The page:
22.

     Revenue from parcels traffic conveyed by the through expresses totalled $55,307.79.

23. Local goods traffic shows little change from last year, tonnage and revenue are only slightly less and the type of goods. carried-farm produce, pigs and poultry etc.-is very much the same as last year.

24. Details of local and foreign goods traffic are as follows:-

FOREIGN.

1947/48

1948/49

 Up Down

104,160 Tons

14,051

Up Down

""

67,844 Tons

8,795

21

118,211 Tons

76,639 Tons

Revenue

$586,385

Revenue

$238,768

LOCAL.

1947/48

1948/49

Tons

Revenue

4,008 $32,249

Tons

Revenue

3,457

$30,846

RATES AND FARES.

   25. Local rates and fares and up rates and fares to the Chinese Section have remained unchanged. With the introduc- tion of the non-stop train in January, a new "Special Class" fare was fixed at $18.50 for single journeys between Hong Kong and Canton.

26. The Chinese National Currency continued to fall and in an attempt to get some kind of stability the Chinese Govern- ment introduced a new currency, Gold Yuan, as from August 26th, 1948. The rate of exchange was fixed at one Gold Yuan to HK$1.25, but this exchange rate was very short-lived for in October the Gold Yuan had dropped to HK$0.50.

The new currency continued its decline until the end of the year. following details give some idea of the trend of Chinese currency in respect of passenger fares from Canton :

The

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Fares from Canton to Kowloon.

1st

2nd

3rd

April 1st, 1948

CNC$ 1,851,000

1,482,000

741,000

August 25th, 1948 ... CNC$27,500,000

22,000,000

11,000,000

August 26th, 1948

...

GY$19.80

13.20

6.60

March 31st, 1949

...

GY $56,100.

45,000

22,500

OPERATING.

 27. A new timetable was introduced on September 1st, the chief feature being the reduction in travelling time between the Colony and Canton from 4 hours to 4 hours. However, the accident at Pu Kut on September 3rd resulted in the Chinese Section reverting to their previous timings, and another new time- table had to be arranged which commenced on September 15th, 1948.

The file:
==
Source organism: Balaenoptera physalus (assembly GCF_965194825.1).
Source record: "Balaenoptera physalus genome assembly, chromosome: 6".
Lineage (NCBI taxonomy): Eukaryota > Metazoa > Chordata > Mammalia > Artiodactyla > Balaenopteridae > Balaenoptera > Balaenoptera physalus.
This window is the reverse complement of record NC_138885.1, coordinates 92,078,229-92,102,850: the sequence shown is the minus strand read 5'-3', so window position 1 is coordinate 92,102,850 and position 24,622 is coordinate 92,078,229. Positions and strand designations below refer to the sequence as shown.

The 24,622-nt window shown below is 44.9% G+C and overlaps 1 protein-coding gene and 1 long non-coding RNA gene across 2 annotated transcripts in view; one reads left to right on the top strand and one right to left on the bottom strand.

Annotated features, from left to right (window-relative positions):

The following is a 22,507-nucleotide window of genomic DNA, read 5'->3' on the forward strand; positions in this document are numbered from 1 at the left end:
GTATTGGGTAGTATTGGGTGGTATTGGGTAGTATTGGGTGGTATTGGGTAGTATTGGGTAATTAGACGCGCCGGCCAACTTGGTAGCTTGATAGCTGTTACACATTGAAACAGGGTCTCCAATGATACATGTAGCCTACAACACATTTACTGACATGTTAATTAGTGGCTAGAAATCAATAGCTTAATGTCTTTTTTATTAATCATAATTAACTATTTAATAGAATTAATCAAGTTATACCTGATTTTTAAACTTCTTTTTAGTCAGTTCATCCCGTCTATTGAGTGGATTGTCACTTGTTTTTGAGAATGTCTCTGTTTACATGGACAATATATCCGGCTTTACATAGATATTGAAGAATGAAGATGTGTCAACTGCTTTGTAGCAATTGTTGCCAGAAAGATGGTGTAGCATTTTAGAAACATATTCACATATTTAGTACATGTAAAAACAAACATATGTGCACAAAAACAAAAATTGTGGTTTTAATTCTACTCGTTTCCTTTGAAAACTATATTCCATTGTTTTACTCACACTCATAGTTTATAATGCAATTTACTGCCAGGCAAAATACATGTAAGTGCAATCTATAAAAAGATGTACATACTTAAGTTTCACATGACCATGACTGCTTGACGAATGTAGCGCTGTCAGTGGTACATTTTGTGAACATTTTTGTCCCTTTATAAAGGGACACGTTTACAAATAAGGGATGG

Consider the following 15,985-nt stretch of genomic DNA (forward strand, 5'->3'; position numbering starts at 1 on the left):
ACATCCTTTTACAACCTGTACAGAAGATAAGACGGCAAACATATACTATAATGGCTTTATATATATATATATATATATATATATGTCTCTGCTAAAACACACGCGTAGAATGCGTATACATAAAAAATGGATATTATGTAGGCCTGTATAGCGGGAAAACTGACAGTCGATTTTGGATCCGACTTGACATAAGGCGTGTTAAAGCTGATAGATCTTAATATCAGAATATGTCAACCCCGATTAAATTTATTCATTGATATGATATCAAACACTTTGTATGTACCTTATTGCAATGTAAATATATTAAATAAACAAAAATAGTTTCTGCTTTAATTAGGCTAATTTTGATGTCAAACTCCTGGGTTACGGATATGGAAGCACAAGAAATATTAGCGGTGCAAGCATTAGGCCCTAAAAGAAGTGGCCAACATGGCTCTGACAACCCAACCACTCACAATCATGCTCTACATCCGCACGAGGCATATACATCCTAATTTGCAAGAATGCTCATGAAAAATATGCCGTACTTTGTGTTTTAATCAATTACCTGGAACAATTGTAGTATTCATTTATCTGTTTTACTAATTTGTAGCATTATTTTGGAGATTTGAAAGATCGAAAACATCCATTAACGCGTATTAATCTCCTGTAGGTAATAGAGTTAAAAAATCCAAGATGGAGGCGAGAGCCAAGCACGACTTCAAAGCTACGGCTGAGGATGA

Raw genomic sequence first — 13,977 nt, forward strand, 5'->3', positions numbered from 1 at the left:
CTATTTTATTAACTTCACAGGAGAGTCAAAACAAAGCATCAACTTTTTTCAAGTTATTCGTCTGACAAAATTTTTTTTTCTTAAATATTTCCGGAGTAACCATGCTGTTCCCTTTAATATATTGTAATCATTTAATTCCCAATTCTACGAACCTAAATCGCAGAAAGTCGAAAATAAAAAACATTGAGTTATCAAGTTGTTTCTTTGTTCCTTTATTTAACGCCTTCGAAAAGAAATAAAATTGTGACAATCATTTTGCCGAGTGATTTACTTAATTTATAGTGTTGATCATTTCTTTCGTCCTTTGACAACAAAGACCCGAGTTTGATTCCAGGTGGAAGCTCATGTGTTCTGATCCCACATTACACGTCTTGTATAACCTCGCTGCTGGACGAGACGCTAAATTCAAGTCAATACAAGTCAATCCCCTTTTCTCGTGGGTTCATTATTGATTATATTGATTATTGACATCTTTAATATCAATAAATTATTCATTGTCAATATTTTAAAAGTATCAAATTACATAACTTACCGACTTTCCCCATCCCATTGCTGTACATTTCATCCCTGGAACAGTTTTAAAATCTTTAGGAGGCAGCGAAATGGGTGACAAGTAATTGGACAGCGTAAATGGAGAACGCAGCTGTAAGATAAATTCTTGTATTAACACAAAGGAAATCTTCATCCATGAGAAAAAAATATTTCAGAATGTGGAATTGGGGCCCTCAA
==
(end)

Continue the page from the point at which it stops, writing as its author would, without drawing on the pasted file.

28. On November 4th bandits de-railed train No. 18 near Nam Kong, about 18 miles from Canton, robbing the passengers and causing considerable damage to the track. This led the Chinese Section authorities to ask for another timetable in order that the last train to Canton would arrive before dark and thereby The new reduce the possibility of further attacks by bandits. timetable commenced on November 20th, 1948, and continued until January.

 29. About this time, the Chinese Section were negotiating for an extra set of rolling stock in order to run a non-stop train between Canton and Kowloon, and on January 24th, 1949, the first non-stop train between the two cities was inaugurated. The train obtained from the Kiang-Nan Line was composed of all-steel open-car American mono-class coaches-running time 3 hours 55 minutes. This train is still in operation.

30. A further speeding up of express trains took place on March 25th, 1949, the fastest time now, apart from the non-stop, being 4 hours 21 minutes.

 31. All speed restrictions over the British Section have been removed during the year and trains are now operating between Kowloon and Shum Chun at the same speeds as pre-war.

32.

Signal lamps have also been installed at all stations, but the double-wire signalling equipment has yet to come from the United Kingdom.

 33. There are still a considerable number of passengers joining trains without first obtaining tickets. This is particularly the case with inward passengers from Shum Chun. Nevertheless, these passengers have very little chance of avoiding payment of fare due to the vigilance and supervision of Ticket Inspectors and Ticket Collectors on trains. On the other hand, the percentage of missing tickets in an outward direction increased during the last few months of the year. Collecting of tickets at Shum Chun